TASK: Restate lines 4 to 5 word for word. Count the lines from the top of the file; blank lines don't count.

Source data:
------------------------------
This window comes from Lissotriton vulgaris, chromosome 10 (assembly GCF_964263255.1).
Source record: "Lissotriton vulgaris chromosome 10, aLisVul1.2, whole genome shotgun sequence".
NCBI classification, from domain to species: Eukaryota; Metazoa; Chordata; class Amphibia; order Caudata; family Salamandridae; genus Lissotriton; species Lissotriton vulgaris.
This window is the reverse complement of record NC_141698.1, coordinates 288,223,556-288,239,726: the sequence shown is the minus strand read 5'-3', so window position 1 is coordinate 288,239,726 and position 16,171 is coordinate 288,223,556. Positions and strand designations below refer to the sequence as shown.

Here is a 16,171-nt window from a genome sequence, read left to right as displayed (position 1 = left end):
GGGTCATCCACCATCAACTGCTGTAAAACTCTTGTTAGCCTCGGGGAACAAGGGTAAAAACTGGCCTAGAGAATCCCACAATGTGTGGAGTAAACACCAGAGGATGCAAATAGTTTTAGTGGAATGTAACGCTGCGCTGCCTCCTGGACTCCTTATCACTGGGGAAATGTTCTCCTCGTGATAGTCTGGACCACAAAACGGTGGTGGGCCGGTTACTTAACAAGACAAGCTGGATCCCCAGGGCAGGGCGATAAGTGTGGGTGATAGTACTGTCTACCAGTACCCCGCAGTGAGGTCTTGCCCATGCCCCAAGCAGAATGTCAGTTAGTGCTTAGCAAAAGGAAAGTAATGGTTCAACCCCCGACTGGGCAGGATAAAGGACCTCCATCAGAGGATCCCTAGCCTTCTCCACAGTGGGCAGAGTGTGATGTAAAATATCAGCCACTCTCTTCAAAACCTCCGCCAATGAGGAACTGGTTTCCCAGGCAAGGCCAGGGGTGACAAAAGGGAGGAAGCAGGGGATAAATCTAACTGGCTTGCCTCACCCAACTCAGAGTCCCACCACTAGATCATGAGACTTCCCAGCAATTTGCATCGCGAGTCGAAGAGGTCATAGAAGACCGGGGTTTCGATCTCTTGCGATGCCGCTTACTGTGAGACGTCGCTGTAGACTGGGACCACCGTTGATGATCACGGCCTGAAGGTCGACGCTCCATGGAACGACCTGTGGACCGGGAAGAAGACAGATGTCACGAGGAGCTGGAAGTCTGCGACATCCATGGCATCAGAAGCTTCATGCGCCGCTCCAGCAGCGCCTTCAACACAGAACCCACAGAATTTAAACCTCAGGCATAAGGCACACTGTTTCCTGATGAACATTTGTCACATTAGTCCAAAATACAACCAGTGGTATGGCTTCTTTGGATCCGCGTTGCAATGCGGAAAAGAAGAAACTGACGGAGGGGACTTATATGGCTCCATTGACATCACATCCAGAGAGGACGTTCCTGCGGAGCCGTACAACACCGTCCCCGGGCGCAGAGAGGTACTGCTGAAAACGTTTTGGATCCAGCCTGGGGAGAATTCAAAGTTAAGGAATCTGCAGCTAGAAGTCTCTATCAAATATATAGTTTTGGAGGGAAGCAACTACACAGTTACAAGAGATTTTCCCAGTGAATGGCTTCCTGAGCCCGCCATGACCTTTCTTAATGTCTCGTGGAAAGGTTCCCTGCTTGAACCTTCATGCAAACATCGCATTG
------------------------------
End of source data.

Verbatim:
This window is the reverse complement of record NC_141698.1, coordinates 288,223,556-288,239,726: the sequence shown is the minus strand read 5'-3', so window position 1 is coordinate 288,239,726 and position 16,171 is coordinate 288,223,556. Positions and strand designations below refer to the sequence as shown.

Here is a 16,171-nt window from a genome sequence, read left to right as displayed (position 1 = left end):